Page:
ABSTRACT: The aim of this work is to assess if cumulative dose (CD) and dose intensity (DI) of everolimus may affect survival of advanced pancreatic neuroendocrine tumors (PNETs) patients. One hundred and sixteen patients (62 males and 54 females, median age 55 years) with advanced PNETs were treated with everolimus for ≥3 months. According to a Receiver operating characteristics (ROC) analysis, patients were stratified into two groups, with CD ≤ 3000 mg (Group A; n = 68) and CD > 3000 mg (Group B; n = 48). The response rate and toxicity were comparable in the two groups. However, patients in group A experienced more dose modifications than patients in group B. Median OS was 24 months in Group A while in Group B it was not reached (HR: 26.9; 95% CI: 11.0-76.7; P < 0.0001). Patients who maintained a DI higher than 9 mg/day experienced a significantly longer OS and experienced a trend to higher response rate. Overall, our study results showed that both CD and DI of everolimus play a prognostic role for patients with advanced PNETs treated with everolimus. This should prompt efforts to continue everolimus administration in responsive patients up to at least 3000 mg despite delays or temporary interruptions.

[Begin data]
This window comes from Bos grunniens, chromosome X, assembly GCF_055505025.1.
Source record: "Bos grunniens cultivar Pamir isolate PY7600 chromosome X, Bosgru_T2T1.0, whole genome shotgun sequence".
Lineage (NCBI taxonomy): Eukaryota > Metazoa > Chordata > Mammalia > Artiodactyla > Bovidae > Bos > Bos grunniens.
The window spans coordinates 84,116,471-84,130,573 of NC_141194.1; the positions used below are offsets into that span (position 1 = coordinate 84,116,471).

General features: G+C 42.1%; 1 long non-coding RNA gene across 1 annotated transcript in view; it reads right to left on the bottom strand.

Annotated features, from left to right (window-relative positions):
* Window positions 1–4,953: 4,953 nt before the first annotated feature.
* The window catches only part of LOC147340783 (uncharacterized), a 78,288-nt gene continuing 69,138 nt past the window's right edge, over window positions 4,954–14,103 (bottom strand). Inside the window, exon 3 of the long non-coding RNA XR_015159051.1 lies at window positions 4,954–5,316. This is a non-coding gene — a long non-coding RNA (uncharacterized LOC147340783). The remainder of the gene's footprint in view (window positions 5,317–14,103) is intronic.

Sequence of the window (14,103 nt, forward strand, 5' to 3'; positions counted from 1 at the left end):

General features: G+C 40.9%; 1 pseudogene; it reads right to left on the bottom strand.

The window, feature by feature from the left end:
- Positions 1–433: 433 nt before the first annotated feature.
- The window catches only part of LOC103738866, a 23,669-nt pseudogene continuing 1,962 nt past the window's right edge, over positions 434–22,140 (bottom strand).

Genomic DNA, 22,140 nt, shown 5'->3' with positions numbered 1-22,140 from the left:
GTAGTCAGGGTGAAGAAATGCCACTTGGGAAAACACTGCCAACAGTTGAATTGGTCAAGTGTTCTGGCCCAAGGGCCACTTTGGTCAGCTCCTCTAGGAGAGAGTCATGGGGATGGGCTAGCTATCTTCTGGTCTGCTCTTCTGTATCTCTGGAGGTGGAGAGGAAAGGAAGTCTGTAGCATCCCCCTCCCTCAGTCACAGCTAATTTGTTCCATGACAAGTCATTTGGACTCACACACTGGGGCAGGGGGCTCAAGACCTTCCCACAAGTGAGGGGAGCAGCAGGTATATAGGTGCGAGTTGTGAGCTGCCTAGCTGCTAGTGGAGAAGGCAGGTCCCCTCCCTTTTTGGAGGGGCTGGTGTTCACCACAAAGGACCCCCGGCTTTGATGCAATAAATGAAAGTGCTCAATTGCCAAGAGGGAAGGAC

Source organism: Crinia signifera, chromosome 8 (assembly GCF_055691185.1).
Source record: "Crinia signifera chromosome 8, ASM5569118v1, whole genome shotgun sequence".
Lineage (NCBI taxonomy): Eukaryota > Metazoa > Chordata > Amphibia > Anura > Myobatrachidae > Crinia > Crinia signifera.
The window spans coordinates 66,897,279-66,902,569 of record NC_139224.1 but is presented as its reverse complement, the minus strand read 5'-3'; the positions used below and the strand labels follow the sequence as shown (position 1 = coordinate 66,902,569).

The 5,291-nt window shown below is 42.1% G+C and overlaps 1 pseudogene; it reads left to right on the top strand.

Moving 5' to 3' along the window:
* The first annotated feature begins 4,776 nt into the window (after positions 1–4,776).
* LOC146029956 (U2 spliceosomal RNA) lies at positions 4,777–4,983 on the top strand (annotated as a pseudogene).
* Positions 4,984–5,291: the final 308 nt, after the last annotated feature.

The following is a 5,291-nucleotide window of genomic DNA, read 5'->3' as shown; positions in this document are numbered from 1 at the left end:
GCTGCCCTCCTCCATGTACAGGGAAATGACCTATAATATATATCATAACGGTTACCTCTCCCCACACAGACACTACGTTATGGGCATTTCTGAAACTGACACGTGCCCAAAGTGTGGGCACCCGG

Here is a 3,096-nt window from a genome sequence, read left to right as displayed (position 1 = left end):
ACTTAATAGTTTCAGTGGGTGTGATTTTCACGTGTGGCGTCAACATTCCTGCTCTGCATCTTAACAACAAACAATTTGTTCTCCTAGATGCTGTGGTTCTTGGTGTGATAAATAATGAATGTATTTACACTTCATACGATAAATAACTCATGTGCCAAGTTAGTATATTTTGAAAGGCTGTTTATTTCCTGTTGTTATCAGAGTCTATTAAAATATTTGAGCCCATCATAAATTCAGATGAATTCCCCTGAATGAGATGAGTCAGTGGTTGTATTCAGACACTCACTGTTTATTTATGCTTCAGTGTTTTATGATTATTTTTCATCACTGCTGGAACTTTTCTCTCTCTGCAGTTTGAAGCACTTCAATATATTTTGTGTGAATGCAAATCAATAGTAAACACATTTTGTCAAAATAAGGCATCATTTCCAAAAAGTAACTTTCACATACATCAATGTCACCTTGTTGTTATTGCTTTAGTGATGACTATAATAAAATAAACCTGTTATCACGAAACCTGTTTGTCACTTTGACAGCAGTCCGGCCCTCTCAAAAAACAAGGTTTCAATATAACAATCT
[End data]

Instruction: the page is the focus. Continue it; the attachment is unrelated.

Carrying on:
11 Article Long-term outcomes and prognostic factors in neuroendocrine carcinomas of the pancreas: Morphology matters. 2016

Crippa, Stefano / Partelli, Stefano / Bassi, Claudio / Berardi, Rossana / Capelli, Paola / Scarpa, Aldo / Zamboni, Giuseppe / Falconi, Massimo. ·Division of Pancreatic Surgery, Università Politecnica delle Marche, Ospedali Riuniti, Ancona, Italy. · Pancreas Institute, University and Hospital Trust of Verona, Verona, Italy. · Department of Medical Oncology, Università Politecnica delle Marche, Ospedali Riuniti, Ancona, Italy. · Department of Pathology, ARC-Net Research Centre, University and Hospital Trust of Verona, Verona, Italy. · Department of Pathology, Ospedale Sacro Cuore-Don Calabria, Negrar, Italy. · Division of Pancreatic Surgery, Università Politecnica delle Marche, Ospedali Riuniti, Ancona, Italy. Electronic address: falconi.massimo@hsr.it. ·Surgery · Pubmed #26602841.